Peter Mundy, a Englishman records in , within a year of Mumtazs death having seen a gem studded gold railing around her tomb. Had the Taj been under construction for 22 years, a costly gold railing would not have been noticed by Peter mundy within a year of Mumtazs death.

Such costl fixtures are installed in a building only after it is ready for use. This indicates that Mumtazs centotaph was grafted in place of the Shivalinga in the centre of the gold railings. Subsequently the gold railings, silver doors, nets of pearls, gem fillings etc. The seizure of the Taj thus constituted an act of highhanded Moghul robery causing a big row between Shahjahan and Jaisingh.

In the marble flooring around Mumtazs centotaph may be seen tiny mosaic patches. Those patches indicate the spots where the support for the gold railings were embedded in the floor.

They indicate a rectangular fencing. Above Mumtazs centotaph hangs a chain by which now hangs a lamp. Before capture by Shahjahan the chain used to hold a water pitcher from which water used to drip on the Shivalinga. It is this earlier Hindu tradition in the Tajmahal which gave the Islamic myth of Shahjahans love tear dropping on Mumtazs tomb on the full moon day of the winter eve.

Treasury Well Between the so-called mosque and the drum house is a multistoried octagonal well with a flight of stairs reaching down to the water level. This is a traditional treasury well in Hindu temple palaces. Treasure chests used to be kept in the lower apartments while treasury personnel had their offices in the upper chambers. The circular stairs made it difficult for intruders to reach down to the treasury or to escape with it undetected or unpursued.

In case the premises had to be surrendered to a besieging enemy the treasure could be pushed into the well to remain hidden from the conquerer and remain safe for salvaging if the place was reconquered. Such an elaborate multistoried well is superflous for a mere mausoleum. Such a grand, gigantic well is unneccesary for a tomb.

Burial Date Unknown Had Shahjahan really built the Taj Mahal as a wonder mausoleum, history would have recorded a specific date on which she was ceremoniously buried in the Taj Mahal. No such date is ever mentioned. This important missing detail decisively exposes the falsity of the Tajmahal legend.

Even the year of Mumtazs death is unknown. It is variously speculated to be , , or Had she deserved a fabulous burial, as is claimed, the date of her death had not been a matter of much speculation. In an harem teeming with women it was difficult to keep track of dates of death.

Apparently the date of Mumtazs death was so insignificant an event, as not to merit any special notice. Who would then build a Taj for her burial? Baseless Love Stories Stories of Shahjahans exclusive infatuation for Mumtazs are concoctions. They have no basis in history nor has any book ever written on their fancied love affairs. Those stories have been invented as an afterthought to make Shahjahans authorship of the Taj look plausible. Cost The cost of the Taj is nowhere recorded in Shahjahans court papers because Shahjahan never built the Tajmahal.

That is why wild estimates of the cost by gullible writers have ranged from 4 million to Period Of Construction Likewise the period of construction has been guessed to be anywhere between 10 years and 22 years.

There would have not been any scope for guesswork had the building construction been on record in the court papers. Architects Records Dont Exist Twenty thousand labourers are supposed to have worked for 22 years during Shahjahans reign in building the Tajmahal.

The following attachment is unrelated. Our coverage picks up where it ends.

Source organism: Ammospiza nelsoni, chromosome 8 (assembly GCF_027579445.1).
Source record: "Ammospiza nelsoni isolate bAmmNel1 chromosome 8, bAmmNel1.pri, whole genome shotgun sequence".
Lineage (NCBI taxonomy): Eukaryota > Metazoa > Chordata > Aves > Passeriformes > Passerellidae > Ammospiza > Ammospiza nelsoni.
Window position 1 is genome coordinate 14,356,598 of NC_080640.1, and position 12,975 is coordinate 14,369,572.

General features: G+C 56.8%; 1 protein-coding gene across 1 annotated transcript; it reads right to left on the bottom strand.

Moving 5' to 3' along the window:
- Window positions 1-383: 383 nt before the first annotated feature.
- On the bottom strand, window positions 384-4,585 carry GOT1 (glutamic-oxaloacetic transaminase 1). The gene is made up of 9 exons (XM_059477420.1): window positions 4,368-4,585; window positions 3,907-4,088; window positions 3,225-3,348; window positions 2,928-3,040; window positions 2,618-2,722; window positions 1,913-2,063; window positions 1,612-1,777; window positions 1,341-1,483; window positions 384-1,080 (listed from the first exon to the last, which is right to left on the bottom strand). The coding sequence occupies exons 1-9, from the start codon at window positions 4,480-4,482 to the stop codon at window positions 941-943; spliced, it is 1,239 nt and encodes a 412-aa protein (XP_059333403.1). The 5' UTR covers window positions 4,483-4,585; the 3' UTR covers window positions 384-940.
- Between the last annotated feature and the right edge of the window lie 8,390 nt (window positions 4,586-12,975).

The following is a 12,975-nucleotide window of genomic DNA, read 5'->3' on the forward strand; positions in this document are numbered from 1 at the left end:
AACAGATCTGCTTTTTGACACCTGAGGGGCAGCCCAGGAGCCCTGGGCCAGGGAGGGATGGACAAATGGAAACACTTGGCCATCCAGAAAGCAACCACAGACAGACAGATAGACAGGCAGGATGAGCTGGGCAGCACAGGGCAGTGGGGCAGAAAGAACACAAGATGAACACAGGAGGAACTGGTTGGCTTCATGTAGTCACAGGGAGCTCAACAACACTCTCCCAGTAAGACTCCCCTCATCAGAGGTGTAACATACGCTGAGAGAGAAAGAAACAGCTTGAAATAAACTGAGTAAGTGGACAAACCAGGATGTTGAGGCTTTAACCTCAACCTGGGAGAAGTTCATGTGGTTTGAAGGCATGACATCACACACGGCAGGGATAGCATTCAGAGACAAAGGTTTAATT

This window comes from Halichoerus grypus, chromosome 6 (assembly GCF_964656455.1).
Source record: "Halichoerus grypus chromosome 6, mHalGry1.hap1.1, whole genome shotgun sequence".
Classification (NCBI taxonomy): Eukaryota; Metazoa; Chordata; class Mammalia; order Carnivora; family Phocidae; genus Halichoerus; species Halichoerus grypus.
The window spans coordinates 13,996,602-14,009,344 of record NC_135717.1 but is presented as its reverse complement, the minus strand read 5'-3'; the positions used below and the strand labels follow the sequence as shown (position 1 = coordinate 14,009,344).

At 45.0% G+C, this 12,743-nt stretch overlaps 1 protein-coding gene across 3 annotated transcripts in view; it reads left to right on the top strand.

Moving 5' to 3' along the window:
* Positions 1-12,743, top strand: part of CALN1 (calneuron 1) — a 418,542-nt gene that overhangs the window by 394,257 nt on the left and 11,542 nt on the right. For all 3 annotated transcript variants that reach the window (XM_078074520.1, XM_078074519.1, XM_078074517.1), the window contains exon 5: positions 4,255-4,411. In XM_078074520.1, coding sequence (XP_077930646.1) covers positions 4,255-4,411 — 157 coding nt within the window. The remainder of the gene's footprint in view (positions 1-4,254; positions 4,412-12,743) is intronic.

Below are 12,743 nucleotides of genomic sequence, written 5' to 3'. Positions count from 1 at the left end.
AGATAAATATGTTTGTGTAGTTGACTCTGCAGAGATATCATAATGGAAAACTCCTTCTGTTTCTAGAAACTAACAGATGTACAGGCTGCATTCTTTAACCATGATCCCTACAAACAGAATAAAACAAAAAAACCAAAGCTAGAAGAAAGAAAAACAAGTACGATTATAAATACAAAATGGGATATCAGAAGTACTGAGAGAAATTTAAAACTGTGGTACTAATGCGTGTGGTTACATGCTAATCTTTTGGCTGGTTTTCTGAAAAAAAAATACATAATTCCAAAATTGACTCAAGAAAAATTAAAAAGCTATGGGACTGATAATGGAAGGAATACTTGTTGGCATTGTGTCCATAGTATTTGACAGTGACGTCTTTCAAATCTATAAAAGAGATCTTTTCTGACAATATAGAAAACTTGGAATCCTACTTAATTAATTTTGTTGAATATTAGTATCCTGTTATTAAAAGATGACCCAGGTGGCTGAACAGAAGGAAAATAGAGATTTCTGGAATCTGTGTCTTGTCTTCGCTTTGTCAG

Had this been true, there should have been available in Shahjahans court papers design drawings, heaps of labour muster rolls, daily expenditure sheets, bills and receipts of material ordered, and commisioning orders.

There is not even a scrap of paper of this kind. It is, therefore, court flatterers, blundering historians, somnolent archeologists, fiction writers, senile poets, careless tourists officials and erring guides who are responsible for hustling the world into believing in Shahjahans mythical authorship of the Taj. All these are plants whose flowers or leaves are used in the worship of Hindu deities.

Bel leaves are exclusively used in Lord Shivas worship. A graveyard is planted only with shady trees because the idea of using fruit and flower from plants in a cemetary is abhorrent to human conscience. The presence of Bel and other flower plants in the Taj garden is proof of its having been a Shiva temple before seizure by Shahjahan. Hindu temples are often built on river banks and sea beaches.

The Taj is one such built on the bank of the Yamuna river an ideal location for a Shiva temple. Prophet Mohammad has ordained that the burial spot of a muslim should be inconspicous and must not be marked by even a single tombstone. In flagrant violation of this, the Tajamhal has one grave in the basement and another in the first floor chamber both ascribed to Mumtaz.

Those two centotaphs were infact erected by Shahjahan to bury the two tier Shivalingas that were consecrated in the Taj. It is customary for Hindus to install two Shivalingas one over the other in two stories as may be seen in the Mahankaleshwar temple in Ujjain and the Somnath temple raised by Ahilyabai in Somnath Pattan. The Tajmahal has identical entrance arches on all four sides. This is a typical Hindu building style known as Chaturmukhi, i.

The Hindu Dome The Tajmahal has a reverberating dome. Such a dome is an absurdity for a tomb which must ensure peace and silence. Contrarily reverberating domes are a neccesity in Hindu temples because they create an ecstatic dinmultiplying and magnifying the sound of bells, drums and pipes accompanying the worship of Hindu deities.